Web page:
As Baz said, we've had photograph of the front of vehicles with STOP signs that could be used for any number of reasons, but no wartime images of follow me vehicles.

It is likely that they could be used by the marshal, waiting on the taxiway to let the aircraft know when they can proceed onto the runway, or once they've landed so that they can be told which dispersal to go to. 

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Yes possibly mask not removed in a timely manner, but for me BOWSER1107's post on 28 oct  is enough for me to be content that these were follow me vehicles to aid safe movement on the aerodrome, just as we did in the early 1950s. Ted

stop  follow me.jpg

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Yes - I would agree the Tilley bonnet & hood roof canvas are it seems a different colour , as the WAAF uniform is not middle-east / warm climate , then I assume this paint can't be sand colour therefor most probably yellow.

Looking with my x5 glass , above the drivers position the tilt toof canvas , the paint seems to be flaking off - again - I would expect that if the dressing has not washed off and the duck weathered.

The  S1  Land Rover photograph is very interesting and good that  49AA79 can be dated  (later my 1/4 ton book by Warehouse Publications should reveal) & for w.b.  - it seems not as shorty as a 80".

 

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I agree that's an interesting colour photo of a series one, (ted angus) have you any more, certainly hard to ignore it as it says on the door Apron Control vehicle  and like the follow me board attached to the rear no disputing its function.  I agree with ‘ruxy’ the distance from the rear wheel arch to the B-door post looks too great for an 80-in S/W/B so possibly a 107-in ? One point regarding follow me vehicles apart from as yet no photo evidence of RAF use in WW2, how many would be required to receive the average inbound aircraft from a raid or fighter sweep would for example aircraft be required to orbit until a follow me became available or land on as soon as the runway was cleared and land then clear the runway possibly follow the taxiway as per instructions until an airman guided them into a dispersal and shutdown. Personally I think if a follow me vehicle was deemed to be of use by the station commander then a vehicle would likely as not be configured for such a use after all who would take issue with him in regulations or not. The reference in the book to a vehicle so configured relates only to one Airfield and not a group or command and not an Air-Min publication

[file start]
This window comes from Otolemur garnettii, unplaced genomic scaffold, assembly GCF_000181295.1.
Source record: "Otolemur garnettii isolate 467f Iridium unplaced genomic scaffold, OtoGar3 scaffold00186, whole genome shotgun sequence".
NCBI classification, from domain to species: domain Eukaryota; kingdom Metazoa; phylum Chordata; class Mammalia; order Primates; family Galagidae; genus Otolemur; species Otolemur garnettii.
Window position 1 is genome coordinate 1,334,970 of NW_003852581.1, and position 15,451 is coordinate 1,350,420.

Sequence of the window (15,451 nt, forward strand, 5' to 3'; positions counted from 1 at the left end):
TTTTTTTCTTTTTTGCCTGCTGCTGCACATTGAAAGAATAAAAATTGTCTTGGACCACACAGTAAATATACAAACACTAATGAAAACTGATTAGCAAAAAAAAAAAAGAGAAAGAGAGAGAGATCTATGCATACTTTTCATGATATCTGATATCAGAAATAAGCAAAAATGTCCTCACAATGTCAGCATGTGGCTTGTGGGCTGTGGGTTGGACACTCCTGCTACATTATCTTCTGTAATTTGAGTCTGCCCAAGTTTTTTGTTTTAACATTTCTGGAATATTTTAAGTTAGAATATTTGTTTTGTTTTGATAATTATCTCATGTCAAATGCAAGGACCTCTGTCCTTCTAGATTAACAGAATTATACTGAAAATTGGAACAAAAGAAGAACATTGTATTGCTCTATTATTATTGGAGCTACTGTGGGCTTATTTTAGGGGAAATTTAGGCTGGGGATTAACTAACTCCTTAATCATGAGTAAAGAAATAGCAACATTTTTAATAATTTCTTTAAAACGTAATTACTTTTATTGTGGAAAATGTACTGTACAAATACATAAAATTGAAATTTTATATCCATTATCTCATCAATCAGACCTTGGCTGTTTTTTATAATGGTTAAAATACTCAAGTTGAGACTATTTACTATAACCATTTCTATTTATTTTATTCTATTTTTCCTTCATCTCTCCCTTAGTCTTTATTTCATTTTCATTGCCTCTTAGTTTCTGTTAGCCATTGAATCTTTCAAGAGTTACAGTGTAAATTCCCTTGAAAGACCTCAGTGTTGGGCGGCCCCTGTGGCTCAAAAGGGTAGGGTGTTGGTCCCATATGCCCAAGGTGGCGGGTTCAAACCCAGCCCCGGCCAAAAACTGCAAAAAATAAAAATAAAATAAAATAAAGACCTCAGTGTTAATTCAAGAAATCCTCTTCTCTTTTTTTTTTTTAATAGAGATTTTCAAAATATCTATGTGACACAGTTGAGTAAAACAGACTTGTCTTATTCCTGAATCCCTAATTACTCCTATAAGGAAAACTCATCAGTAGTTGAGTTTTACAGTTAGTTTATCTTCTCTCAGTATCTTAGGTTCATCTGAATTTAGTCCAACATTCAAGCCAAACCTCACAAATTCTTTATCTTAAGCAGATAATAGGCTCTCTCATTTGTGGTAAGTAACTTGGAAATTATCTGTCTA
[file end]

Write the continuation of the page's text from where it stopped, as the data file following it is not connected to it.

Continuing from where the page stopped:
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SWB series 1 Landrovers were only 80"wb until 1954. They then went to 86" wb which resulted in the rear edge of the cab doors to be vertical instead of sloping and the load area became 6" longer inside. In 1956 another 2" was added to make room for the diesel engine so the front axle and front cross member were moved forward. The resulting 88" wb was carried on into the series 2.

I think the one in the photo is an 86" so built 1954 to 56.

David

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RAF vehicle numbers 48 AA 85 to 50 AA 07 are listed as LAND ROVER 1 86 GP vehicle